Catrina, also known as Caveira Garbanceira, is a fictional character created by the Mexican illustrator Juan Guadalupe Posada and popularized by the illustrious Mexican painter, Diego Rivera.
Catrina and the Day of the Dead
The character created by Juan Guadalupe Posada is nothing more than a simple skull. In fact, a portrait of Mexican society is created through his illustrations, especially the joys and sorrows of a people who lived in deep crisis and presented great social differences.
Catrina and the other skulls from her stories are dressed in evening clothes and participate in lively parties on the Day of the Dead
With these representations, the author expresses a double message : the hypocrisy of society and, at the same time, the demystification of death, an essential aspect of Mexican culture that comes from pre-Columbian civilizations and later integrated into the Catholic tradition.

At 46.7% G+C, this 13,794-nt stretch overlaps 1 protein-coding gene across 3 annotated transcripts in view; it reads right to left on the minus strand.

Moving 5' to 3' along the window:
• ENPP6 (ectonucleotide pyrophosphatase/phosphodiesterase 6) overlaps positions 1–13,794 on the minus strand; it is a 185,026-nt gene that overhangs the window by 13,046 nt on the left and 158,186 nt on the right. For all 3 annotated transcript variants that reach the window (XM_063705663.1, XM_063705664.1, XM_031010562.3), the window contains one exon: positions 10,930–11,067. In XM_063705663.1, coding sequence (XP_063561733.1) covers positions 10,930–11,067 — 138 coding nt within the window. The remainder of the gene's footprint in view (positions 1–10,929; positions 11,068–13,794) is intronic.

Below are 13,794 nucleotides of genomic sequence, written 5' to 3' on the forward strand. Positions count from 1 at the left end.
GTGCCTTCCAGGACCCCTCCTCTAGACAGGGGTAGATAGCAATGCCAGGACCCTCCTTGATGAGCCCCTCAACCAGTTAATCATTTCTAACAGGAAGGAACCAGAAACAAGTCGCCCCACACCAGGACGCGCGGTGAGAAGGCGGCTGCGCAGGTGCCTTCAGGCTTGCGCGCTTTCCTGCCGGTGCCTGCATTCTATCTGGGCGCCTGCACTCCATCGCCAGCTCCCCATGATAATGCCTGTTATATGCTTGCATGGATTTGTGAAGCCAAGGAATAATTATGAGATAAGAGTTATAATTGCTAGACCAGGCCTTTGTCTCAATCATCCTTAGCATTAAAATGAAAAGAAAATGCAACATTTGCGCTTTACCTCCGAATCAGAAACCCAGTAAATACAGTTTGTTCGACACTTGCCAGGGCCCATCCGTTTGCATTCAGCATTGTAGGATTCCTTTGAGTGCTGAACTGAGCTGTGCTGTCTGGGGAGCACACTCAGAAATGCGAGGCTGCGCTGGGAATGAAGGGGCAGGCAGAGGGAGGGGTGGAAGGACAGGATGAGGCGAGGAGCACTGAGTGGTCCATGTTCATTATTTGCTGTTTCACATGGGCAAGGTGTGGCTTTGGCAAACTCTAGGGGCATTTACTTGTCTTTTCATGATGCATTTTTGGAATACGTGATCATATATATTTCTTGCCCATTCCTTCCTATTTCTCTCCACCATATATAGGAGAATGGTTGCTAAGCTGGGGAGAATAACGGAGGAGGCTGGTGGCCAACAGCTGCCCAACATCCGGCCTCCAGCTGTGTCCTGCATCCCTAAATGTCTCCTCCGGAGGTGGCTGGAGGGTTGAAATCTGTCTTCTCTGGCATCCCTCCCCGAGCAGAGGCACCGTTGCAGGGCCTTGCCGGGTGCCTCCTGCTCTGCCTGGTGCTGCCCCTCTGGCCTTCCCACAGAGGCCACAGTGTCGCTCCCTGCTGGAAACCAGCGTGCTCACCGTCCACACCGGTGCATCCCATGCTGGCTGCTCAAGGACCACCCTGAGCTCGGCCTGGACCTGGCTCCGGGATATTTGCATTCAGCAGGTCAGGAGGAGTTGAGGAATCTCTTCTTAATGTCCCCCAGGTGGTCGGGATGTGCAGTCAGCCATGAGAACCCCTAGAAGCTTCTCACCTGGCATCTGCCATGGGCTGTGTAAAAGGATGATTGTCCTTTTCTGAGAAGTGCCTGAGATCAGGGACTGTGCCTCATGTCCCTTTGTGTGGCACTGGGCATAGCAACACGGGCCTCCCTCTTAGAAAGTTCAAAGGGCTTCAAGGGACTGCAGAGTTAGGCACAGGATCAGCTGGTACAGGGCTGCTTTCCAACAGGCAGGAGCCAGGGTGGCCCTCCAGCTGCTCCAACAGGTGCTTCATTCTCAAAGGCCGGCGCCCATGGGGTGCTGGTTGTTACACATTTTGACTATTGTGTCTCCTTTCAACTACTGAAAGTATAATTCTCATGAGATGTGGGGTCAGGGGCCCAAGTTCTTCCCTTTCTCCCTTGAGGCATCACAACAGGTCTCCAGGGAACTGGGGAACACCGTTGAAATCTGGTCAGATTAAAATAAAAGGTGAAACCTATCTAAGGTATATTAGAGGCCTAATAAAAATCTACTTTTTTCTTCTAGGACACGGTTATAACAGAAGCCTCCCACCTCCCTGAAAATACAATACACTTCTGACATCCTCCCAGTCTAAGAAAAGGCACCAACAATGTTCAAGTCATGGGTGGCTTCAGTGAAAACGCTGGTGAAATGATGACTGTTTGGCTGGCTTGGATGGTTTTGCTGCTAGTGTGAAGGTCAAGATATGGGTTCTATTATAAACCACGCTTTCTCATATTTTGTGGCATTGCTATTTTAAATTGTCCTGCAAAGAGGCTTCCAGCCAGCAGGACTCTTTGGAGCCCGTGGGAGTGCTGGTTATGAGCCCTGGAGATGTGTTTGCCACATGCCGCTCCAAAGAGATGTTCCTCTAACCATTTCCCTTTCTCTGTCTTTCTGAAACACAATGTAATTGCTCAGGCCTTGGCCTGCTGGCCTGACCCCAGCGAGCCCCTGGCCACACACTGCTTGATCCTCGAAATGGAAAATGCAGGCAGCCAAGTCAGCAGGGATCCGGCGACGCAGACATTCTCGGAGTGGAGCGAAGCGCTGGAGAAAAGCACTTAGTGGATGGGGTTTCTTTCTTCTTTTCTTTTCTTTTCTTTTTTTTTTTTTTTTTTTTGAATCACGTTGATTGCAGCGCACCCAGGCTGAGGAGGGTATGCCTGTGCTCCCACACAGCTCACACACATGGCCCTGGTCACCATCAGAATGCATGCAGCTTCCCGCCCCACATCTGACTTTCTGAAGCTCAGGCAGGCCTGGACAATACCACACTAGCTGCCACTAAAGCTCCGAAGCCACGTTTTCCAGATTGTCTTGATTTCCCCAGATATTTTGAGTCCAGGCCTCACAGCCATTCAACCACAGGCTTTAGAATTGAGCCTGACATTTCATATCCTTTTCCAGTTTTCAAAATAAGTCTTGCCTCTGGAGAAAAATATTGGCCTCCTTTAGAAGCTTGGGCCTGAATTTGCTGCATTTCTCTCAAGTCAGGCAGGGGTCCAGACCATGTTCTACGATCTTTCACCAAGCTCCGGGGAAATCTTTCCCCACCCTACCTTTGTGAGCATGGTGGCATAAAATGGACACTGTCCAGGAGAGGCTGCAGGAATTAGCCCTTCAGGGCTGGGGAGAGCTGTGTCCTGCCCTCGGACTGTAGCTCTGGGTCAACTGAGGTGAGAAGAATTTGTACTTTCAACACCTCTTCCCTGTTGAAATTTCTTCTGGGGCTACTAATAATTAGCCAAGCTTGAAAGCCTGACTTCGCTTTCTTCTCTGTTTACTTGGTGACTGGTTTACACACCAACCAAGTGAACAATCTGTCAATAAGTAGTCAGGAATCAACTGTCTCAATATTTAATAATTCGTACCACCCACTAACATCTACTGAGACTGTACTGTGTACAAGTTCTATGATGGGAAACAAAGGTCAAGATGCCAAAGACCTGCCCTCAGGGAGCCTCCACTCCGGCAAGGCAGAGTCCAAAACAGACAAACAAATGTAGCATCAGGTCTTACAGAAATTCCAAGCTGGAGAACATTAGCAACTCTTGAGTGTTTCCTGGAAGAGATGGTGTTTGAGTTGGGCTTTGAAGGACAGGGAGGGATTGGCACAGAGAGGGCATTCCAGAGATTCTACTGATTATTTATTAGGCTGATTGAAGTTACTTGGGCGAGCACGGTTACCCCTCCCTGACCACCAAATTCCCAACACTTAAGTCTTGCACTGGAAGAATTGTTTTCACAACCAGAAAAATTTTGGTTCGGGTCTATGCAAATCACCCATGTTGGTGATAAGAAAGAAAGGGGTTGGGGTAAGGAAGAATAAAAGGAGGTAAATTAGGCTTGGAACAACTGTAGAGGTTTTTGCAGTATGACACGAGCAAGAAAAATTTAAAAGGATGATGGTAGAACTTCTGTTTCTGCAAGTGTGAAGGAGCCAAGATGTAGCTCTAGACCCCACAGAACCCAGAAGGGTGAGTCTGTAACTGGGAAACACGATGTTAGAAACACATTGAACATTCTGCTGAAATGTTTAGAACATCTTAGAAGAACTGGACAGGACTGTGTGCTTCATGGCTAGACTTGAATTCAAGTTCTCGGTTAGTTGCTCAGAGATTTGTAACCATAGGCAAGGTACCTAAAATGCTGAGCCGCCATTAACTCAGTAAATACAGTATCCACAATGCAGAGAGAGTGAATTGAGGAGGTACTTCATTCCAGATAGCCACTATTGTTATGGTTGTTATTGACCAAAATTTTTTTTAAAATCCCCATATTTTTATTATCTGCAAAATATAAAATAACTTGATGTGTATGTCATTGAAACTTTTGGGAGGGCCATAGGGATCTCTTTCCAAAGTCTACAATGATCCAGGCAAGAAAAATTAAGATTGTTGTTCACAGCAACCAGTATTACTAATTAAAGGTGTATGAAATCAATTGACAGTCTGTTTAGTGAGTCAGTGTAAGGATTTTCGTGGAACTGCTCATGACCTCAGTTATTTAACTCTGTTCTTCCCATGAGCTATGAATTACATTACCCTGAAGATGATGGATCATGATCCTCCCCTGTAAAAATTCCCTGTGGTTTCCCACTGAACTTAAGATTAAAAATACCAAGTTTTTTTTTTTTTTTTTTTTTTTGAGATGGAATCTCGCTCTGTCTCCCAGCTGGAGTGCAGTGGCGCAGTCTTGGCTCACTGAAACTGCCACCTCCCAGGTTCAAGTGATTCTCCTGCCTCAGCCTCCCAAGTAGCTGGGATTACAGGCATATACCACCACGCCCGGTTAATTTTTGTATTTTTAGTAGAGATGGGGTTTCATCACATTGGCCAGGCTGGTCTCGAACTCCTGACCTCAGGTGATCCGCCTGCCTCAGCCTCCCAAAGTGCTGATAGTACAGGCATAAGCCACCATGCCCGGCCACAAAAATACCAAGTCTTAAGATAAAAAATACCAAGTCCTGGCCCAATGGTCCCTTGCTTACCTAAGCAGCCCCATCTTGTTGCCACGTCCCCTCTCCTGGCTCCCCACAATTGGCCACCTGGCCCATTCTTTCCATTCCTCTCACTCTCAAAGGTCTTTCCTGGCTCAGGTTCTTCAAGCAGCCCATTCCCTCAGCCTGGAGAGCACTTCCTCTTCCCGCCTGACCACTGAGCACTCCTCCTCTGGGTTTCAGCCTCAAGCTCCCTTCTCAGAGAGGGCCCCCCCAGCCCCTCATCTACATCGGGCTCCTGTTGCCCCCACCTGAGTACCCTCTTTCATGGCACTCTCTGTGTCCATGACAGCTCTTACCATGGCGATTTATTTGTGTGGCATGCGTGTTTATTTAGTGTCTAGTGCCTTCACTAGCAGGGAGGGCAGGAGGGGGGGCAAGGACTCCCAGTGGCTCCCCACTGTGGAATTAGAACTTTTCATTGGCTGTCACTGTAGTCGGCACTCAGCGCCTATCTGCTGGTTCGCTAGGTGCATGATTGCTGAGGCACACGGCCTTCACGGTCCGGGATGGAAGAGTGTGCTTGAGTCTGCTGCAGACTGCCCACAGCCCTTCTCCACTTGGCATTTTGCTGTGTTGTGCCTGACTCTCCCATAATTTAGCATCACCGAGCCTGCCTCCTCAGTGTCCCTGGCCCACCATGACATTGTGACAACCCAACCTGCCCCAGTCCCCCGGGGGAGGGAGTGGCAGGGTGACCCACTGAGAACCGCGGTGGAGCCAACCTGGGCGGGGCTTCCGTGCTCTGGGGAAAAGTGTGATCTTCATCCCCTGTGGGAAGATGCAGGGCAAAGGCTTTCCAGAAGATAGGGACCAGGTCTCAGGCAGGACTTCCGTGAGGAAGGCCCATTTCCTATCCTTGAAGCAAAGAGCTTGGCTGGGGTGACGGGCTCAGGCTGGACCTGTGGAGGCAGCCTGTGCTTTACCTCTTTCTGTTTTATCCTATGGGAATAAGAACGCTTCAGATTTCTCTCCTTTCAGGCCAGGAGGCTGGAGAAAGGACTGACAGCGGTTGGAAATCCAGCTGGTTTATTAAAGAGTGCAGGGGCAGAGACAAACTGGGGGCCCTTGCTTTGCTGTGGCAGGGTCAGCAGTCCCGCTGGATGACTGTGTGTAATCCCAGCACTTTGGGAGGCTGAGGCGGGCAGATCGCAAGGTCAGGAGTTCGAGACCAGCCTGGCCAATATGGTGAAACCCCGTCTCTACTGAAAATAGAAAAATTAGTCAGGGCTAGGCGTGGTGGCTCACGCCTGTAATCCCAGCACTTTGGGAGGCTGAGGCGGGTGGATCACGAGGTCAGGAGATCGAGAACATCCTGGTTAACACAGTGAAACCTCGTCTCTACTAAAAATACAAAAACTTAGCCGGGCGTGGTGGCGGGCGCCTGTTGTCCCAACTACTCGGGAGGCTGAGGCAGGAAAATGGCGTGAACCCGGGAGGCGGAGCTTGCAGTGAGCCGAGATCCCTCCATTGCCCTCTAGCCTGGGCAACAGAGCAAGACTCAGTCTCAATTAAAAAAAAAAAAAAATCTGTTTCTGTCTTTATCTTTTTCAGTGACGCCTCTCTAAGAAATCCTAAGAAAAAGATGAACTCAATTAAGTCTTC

On the other hand, through the character Catrina, the author criticized a sector of society, those popularly known as garbanceiros, that is, people with indigenous blood who intended to be European, therefore renouncing their culture and roots.
Catrina became a cultural reference and this led the painter Diego Rivera to immortalize a mural with the title “Dream of a Sunday afternoon at Alameda Central”. Based on these antecedents, the image of Catrina, a skull that has an elegant and striking hat, is part of the Mexican national symbology and of the collective imagination. For this reason, in the commemoration of the Day of the Dead, Catrina’s costume is one of the most popular.
In the movie “The Book of Life”
In 2014 came the big screen the film the movie “The Book of Life” (The Book of Life ), a romantic comedy animation that tells the story of Manolo, a bullfighter that has no value to kill a bull, and Joaquim, one humble man in love with Mary, as well as other secondary characters.
In addition to the human characters, two spirits appear: Xibalba, the lord of a Mexican hell called the king of the Land of the Forgotten, and Catrina, who represents death and is the queen of the Land of the Remembered. In this way, history takes place in the world of the living, but is present in the world of the dead. And for the plot to have an ingredient of social criticism associated with the traditional Catrina , there is a clear denunciation of bullfighting as a barbaric spectacle, a controversial issue in current Mexican society.